The Best Game
In every gaming discussion, one popular topic always comes up: best-ness. Go to the forums any day of the week and you’ll be sure to find at least three threads that talk about best graphics in a game, best ps3 game, best rpg of this generation, etc. It’s a very, very popular topic. I do not really understand the draw of the topic but it gets everyone talking and even if they’re flame baits, they end up having pages and pages of discussion.
To me, this is a bit disappointing cause I still can’t see this discussion as anything more than needless game comparisons. I can definitely understand why it’s exciting to pit all these games against one another to come to an agreement about which game is the winner and all, but claiming a certain game as a best in something makes everything feel much too arbitrary. In fact, these discussions get worse when people do indeed try to become arbitrary by brining in metacrictic scores and ign top 100’s and whatnot.
I know I’ve said something like this a millionth time now on my gamdpad but since I can argue that there is no one game that everyone can love, there surely is no such thing as the best game. Everyone’s tastes are so different that what may be best for one person may not be for another.
Even things that sound pretty objective such as best graphics is actually pretty subjective. Even when technically, Crysis is definitely the game that showcases this amazing graphics, I can argue that it’s not. You may think I’m crazy for doing so but I can do this by saying that to me, great graphics mean amazing performance (no lags, no frame rate stutters), extremely slick texture quality, and best possible resolution. If we’re going by this, Crysis loses to Wipeout HD. If we’re going by amazing facial expressions and extremely detailed character models and crazy particle effects, MGS4 takes the cake. And of course, if we’re going by overall graphics, well then, we’re gonna be all over the place, with pc elitists saying that console gamers should not even be discussing graphics and many people arguing for the importance of art style and whatnot. What we got here is nothing more than opinions and only opinions, thus proving that there can be no such thing as a game that has the best graphics.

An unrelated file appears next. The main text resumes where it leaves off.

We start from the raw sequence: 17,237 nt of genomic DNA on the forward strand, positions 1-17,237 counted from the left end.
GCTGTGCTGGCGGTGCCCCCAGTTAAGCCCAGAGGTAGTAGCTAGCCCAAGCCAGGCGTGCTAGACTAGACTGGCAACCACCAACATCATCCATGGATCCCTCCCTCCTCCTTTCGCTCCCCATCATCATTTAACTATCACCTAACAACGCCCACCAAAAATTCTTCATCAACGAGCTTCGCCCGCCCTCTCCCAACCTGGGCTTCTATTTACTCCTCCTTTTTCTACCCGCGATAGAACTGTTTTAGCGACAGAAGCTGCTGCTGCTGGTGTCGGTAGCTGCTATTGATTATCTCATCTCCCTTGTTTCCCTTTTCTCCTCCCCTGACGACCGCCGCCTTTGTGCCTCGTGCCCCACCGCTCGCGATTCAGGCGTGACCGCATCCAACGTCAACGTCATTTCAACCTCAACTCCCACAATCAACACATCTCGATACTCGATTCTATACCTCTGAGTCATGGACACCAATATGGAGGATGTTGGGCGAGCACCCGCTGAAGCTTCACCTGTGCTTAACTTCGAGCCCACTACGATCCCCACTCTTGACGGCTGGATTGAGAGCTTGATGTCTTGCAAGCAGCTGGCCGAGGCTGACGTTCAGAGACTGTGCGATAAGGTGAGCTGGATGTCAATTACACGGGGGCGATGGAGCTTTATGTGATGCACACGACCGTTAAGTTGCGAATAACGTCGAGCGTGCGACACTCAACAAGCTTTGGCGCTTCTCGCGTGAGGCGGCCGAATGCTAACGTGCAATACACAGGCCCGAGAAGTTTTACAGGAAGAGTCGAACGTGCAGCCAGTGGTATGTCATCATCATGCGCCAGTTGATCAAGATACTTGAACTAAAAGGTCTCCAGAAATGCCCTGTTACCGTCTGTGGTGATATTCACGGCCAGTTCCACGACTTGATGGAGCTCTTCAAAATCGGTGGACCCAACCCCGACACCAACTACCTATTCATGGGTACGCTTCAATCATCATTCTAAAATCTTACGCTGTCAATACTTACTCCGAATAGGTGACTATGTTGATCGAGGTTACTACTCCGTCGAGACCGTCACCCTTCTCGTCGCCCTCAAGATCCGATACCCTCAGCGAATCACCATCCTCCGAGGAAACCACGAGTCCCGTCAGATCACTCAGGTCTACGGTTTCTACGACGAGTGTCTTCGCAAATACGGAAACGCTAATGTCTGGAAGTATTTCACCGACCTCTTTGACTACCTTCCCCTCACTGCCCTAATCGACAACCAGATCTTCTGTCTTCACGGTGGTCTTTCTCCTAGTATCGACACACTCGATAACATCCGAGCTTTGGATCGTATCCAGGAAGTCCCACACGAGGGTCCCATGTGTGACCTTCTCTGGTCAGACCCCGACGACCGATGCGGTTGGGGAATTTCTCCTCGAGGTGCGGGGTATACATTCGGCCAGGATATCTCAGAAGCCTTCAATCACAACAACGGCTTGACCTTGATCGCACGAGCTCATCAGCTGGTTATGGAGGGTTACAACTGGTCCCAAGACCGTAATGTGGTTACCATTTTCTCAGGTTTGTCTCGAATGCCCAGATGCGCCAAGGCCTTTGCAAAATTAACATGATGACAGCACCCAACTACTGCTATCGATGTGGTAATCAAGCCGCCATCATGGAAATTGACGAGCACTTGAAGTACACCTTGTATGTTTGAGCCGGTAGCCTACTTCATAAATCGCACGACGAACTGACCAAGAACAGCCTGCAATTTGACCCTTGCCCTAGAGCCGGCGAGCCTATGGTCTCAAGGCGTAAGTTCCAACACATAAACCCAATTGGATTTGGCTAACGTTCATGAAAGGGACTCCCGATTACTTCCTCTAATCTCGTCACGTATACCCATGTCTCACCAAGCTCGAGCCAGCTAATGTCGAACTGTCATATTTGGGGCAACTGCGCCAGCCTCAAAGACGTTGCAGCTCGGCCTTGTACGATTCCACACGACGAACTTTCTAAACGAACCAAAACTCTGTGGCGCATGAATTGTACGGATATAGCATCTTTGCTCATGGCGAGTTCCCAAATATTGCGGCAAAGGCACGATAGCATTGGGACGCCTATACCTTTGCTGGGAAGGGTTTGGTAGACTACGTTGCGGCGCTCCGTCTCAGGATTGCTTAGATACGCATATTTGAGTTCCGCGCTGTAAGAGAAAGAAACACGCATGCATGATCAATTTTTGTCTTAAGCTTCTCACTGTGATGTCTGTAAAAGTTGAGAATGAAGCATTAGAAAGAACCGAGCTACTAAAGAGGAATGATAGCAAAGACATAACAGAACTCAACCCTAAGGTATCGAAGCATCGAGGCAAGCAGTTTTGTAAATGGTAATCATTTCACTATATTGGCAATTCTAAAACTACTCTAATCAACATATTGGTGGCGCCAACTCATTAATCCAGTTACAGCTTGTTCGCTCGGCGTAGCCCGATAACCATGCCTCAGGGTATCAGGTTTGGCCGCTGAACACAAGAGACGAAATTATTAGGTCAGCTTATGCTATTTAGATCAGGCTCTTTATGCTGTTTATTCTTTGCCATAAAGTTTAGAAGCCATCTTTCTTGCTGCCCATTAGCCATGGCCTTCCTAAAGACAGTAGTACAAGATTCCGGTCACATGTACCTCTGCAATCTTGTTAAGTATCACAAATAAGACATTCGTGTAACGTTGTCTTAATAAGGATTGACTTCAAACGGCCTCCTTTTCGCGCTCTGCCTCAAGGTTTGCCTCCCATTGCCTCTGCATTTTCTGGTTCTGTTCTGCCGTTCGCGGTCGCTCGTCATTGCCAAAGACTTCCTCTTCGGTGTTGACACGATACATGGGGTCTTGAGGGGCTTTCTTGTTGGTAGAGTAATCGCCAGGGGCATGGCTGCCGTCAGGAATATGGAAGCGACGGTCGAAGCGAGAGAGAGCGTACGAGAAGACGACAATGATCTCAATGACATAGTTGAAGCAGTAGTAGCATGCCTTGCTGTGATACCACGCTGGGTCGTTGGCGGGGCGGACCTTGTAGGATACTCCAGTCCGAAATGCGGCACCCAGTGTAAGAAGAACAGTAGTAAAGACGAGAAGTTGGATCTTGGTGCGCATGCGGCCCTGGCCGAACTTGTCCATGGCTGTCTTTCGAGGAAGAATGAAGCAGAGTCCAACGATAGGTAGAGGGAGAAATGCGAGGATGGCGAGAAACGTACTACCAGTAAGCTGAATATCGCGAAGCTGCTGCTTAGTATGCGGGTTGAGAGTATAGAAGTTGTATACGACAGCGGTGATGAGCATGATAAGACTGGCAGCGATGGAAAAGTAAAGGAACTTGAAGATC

Graphics is not the only example where best-ness cannot be proven. Best music? Best weapons? Best shooter of the year? All of it utterly fails. And like I said before, this is exactly why I hate VGAs of any kind. I’m sorry if that offends any of you users who make blogs of VGAs but that’s just how I see it. I know some of you take real effort to make your VGAs and I respect you for that, but I won’t read them cause I see the whole concept as pointless. And if you think that’s wrong of me, feel free to thumb this blog down or pm me or whatever. 🙂
Anywho, in conclusion, the best game of any kind does not and cannot exist. So let’s talk about things that actually can exist.
My Favorite Game
This is a hard one too especially since to pick one game out of so many amazing games that have come out in the past is an extremely, extremely hard task. I mean, ask me what my favorite PC game is and I won’t be able to give you an answer. I might be able to give you my list of top 10 favorite pc games but still, I won’t be able to do it. But this concept, unlike best-ness (I love using this non-word btw), is possible and makes total sense.
It makes sense because favorite-ness (yes, another non-word!) doesn’t imply that my word is the absolute and the only truth. If you say that my favorite FPS game is Duke Nukem 3D then I’m perfectly okay with that. I have no desire to argue against it but just an incentive to say what my favorite is. Favorite-ness shows that it’s an opinion and thus it doesn’t cause any conflicts.